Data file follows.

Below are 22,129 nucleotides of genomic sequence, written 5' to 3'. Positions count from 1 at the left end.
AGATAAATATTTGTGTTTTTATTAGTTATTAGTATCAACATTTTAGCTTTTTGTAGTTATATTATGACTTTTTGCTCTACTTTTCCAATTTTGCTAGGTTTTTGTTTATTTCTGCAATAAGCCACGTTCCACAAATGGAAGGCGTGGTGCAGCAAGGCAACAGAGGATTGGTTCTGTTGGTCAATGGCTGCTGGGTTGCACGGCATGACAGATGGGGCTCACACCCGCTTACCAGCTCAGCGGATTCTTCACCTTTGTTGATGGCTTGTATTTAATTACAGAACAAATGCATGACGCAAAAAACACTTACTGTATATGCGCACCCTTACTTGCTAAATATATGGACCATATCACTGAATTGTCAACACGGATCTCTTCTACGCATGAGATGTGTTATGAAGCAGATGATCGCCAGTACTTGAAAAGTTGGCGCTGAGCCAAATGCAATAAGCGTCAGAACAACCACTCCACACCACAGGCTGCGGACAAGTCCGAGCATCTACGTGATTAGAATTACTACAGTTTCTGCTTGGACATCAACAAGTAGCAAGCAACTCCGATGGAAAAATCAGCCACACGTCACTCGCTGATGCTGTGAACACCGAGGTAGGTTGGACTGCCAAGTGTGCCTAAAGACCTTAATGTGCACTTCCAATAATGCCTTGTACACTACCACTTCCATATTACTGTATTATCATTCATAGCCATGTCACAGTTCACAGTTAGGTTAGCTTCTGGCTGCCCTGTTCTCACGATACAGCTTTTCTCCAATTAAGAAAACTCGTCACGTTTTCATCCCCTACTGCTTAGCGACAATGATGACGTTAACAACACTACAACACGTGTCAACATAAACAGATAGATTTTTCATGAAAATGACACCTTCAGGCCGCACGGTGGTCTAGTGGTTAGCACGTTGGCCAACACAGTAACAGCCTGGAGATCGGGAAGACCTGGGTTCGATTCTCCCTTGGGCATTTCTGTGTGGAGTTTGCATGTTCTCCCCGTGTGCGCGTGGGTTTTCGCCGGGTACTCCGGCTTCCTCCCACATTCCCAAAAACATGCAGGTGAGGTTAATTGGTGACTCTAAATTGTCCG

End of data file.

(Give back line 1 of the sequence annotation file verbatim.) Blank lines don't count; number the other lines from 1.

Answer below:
Below are 22,129 nucleotides of genomic sequence, written 5' to 3'. Positions count from 1 at the left end.